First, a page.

Romanian employees are ranked the world’s first in terms of the ease of communicating with their colleagues, regardless of their generation, according to the latest Randstad Workmonitor global report, released in the second quarter of 2018, in which Romania was included for the first time. According to the study, most Romanians prefer to work in an environment where several generations meet and believe that because they are part of a diverse team from a generational point of view, are able to generate innovative ideas and solutions.

“The premiere of the Romanian market in Randstad Workmonitor is an achievement for Randstad Romania and an important contribution that we are able to bring to local radiographs compared to global trends,” says Mihaela Maranca, Randstad general manager for Romania. “This edition of the Randstad Workmonitor report identifies some surprising, positive aspects of the abilities, behaviors and perceptions of Romanian employees, which lead to a better understanding of them and may even offer new perspectives on them.”

In a proportion of 80 percent employees around the world believe that the main differences that occur in a multigenerational workplace are communication styles. In the top ranked countries, depending on how difficult it is for employees to communicate with their colleagues from another age group or generation, Romania has the lowest percentage (19 percent) than the global average (31 percent).

While, on average, 86 percent of respondents prefer to work in a multi-generation team, 92 percent of Romanian employees have declared this preference, being overtaken only by Chile (93 percent). Romania is at the top of the ranking and appreciates the fact that belonging to a multigenerational team encourages them to contribute innovative ideas and solutions (91 percent), alongside Italy (92 percent), Norway (94 percent) or China (94 percent) compared to a global average of 85 percent. Intergenerational collaboration is considered to be mutually beneficial by 88 percent of Romanian respondents (compared to 85 percent of the global average).

Relationship with the direct superior

Although 83 percent of respondents consider their manager’s age to be of no importance as long as they manage to inspire them, 69 percent prefer their direct manager to be the same age or older than them, Romania being close to this medium, 64 percent. Most of the employees (77 percent globally – 74 percent Romania) say that their direct manager has the ability to work with different generations, and 69 percent say that their manager directly deals with the evolution of their career (65 percent).

Connect to social media

In terms of social networking, such as Facebook or Instagram, employees are more often connected with their colleagues (61 percent globally, 77 percent Romania) than with the direct manager (35 percent vs. 45 percent). India has the highest peer-to-peer connection rate, social media (86 percent), and Japan at the opposite end, with 19 percent. Relative to the direct manager’s sign-in rate, the same countries adjudicate their extremes: India – 67 percent, Japan -10 percent. Considering age, men in the age group 18-24 are more often connected with their direct manager (47 percent), compared to women in the same group (38 percent).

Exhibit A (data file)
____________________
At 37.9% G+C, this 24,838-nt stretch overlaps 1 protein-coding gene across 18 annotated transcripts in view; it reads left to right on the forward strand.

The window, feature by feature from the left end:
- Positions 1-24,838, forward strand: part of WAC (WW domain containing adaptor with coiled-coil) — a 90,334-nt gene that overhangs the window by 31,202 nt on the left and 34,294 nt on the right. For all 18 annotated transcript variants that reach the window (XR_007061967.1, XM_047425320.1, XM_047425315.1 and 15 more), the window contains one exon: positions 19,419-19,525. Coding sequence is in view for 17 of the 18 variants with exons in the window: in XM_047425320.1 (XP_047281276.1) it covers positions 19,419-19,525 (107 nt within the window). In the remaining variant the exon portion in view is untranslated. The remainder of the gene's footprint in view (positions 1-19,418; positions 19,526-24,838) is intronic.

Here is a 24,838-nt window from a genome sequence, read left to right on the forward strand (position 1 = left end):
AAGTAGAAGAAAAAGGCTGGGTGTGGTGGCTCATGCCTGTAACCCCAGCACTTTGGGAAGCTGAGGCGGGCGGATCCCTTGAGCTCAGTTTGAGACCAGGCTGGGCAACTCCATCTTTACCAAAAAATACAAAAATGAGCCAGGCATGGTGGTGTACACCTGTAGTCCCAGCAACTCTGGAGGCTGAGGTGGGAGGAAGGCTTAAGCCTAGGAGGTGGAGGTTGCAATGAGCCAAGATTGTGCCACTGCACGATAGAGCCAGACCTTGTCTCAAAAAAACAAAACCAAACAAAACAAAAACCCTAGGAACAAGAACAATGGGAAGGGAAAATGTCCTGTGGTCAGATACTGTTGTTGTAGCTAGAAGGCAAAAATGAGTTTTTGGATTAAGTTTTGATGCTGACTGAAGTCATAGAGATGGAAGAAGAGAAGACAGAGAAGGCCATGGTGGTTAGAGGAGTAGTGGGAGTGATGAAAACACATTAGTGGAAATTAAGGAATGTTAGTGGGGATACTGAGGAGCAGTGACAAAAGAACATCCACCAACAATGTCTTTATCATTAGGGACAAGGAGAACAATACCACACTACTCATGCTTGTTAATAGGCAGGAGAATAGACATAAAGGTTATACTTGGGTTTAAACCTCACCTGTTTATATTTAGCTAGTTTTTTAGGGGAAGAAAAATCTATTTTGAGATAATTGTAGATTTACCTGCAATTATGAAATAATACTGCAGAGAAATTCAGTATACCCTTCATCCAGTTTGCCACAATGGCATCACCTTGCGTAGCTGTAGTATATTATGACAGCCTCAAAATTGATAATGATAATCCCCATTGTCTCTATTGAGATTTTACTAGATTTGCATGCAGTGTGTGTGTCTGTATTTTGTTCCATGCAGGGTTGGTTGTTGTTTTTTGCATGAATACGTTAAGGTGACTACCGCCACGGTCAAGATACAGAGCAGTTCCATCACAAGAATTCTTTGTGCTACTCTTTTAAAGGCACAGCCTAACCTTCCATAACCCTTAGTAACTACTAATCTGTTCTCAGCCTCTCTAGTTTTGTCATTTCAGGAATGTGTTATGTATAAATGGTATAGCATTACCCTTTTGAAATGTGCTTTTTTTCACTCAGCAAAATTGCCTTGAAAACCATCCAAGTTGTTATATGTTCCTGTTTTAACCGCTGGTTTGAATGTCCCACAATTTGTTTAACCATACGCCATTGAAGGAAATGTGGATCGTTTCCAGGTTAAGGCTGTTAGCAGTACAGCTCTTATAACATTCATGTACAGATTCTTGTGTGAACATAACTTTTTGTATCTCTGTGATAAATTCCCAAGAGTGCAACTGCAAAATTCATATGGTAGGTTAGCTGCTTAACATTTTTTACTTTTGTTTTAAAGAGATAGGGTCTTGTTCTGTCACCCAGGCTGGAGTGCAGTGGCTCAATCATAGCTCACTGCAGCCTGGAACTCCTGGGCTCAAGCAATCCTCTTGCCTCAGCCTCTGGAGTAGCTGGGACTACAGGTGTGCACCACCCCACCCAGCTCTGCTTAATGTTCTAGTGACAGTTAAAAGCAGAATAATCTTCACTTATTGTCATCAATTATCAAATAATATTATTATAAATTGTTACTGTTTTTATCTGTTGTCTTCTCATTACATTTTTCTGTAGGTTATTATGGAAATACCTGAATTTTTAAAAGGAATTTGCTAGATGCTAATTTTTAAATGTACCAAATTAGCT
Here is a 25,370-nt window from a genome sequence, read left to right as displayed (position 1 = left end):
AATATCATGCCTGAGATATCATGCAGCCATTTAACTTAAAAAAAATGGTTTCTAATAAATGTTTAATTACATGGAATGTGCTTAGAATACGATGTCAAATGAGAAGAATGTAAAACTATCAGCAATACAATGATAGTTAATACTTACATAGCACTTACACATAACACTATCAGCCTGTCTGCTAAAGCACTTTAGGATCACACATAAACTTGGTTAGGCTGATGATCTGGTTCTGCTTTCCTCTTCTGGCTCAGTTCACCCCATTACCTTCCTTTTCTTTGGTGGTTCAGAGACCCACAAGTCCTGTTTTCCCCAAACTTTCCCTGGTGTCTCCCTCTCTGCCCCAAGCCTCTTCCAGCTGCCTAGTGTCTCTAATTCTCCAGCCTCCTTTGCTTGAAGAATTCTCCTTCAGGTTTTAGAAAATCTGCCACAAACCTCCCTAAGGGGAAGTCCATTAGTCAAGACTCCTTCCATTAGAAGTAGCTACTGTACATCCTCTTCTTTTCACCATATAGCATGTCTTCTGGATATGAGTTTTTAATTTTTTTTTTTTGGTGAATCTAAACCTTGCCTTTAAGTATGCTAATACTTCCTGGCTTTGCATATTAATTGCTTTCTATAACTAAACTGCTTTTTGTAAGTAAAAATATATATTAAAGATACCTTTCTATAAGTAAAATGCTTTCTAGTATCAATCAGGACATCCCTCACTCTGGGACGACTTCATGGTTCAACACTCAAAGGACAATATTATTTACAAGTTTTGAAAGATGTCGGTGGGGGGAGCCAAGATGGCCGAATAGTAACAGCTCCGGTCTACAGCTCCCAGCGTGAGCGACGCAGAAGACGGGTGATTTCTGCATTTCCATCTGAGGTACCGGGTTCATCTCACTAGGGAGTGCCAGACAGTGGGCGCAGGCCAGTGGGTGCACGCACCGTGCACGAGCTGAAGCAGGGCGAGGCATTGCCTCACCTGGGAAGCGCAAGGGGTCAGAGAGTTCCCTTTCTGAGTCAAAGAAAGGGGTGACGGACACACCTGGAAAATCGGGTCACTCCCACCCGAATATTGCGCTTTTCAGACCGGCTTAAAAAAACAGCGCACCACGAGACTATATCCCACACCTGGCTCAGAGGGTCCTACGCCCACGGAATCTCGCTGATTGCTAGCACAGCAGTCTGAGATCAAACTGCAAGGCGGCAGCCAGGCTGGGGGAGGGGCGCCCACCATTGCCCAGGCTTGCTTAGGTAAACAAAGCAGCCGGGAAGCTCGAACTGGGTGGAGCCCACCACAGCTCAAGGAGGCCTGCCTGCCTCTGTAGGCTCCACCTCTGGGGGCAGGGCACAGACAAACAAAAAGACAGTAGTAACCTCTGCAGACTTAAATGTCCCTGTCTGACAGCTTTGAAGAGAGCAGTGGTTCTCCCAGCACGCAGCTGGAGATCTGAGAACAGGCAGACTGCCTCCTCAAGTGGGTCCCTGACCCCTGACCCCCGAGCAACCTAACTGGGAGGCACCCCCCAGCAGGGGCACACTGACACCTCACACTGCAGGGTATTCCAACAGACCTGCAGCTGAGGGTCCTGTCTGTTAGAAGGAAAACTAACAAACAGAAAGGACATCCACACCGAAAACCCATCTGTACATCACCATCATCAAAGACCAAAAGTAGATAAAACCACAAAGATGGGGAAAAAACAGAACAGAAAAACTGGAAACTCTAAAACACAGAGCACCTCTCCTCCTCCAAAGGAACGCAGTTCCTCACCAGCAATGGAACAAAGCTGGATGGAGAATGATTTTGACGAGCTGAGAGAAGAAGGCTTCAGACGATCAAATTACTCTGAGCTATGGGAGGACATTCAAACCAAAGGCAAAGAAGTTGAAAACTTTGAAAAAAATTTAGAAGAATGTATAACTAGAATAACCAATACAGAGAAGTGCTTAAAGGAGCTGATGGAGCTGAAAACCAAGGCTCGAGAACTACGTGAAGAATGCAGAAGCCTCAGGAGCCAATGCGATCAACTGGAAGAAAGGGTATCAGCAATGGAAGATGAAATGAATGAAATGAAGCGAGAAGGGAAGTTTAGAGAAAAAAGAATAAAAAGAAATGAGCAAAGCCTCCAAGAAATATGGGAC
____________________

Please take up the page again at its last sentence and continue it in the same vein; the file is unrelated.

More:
Romania ranked second in the lowest rate of change of the job Randstad Workmonitor reveals that, globally, the number of employees expected to work for another company over the next six months has increased slightly, resulting in a Mobility Index of 110. Mobility grew most in Turkey (+9), Poland (+7), USA (+5), Brazil and Italy (both +4). The largest decrease is recorded in France and the Czech Republic (both -5), Sweden and China (both -4). Singapore and the UK report no change in recent months.

The real change in the job is stable, standing at 22 percent, and the highest rate is registered in India (46.6 percent). Compared to the previous quarter, the percentage of workplace change has increased in Canada, Mexico, Poland, Singapore and Turkey. In Australia, China, the Czech Republic and Italy, it dropped against the previous quarter. Luxembourg reports the lowest job change rate (8 percent), followed by Romania (12 percent).

The desire to change jobs grew in Australia, Mexico, Poland, Portugal, Spain, Sweden, the Netherlands, the United Kingdom and the US, as compared to the previous quarter. Only in Italy has the job-change appetite decreased, which remains the highest in India (42 percent) and the lowest in Turkey (16 percent), in Romania it stands at 32 percent.

72 percent of Romanians are professionally satisfied

Compared to the previous quarter, the level of professional satisfaction increased in Italy and Japan, but declined in Belgium, Canada, Hong Kong, Malaysia, Portugal, Singapore, Sweden and Switzerland, compared to the previous quarter. Employees in Mexico are the most professional (84 percent) compared to Japan (50 percent), while Romania is at the same level as Great Britain – 72 percent.

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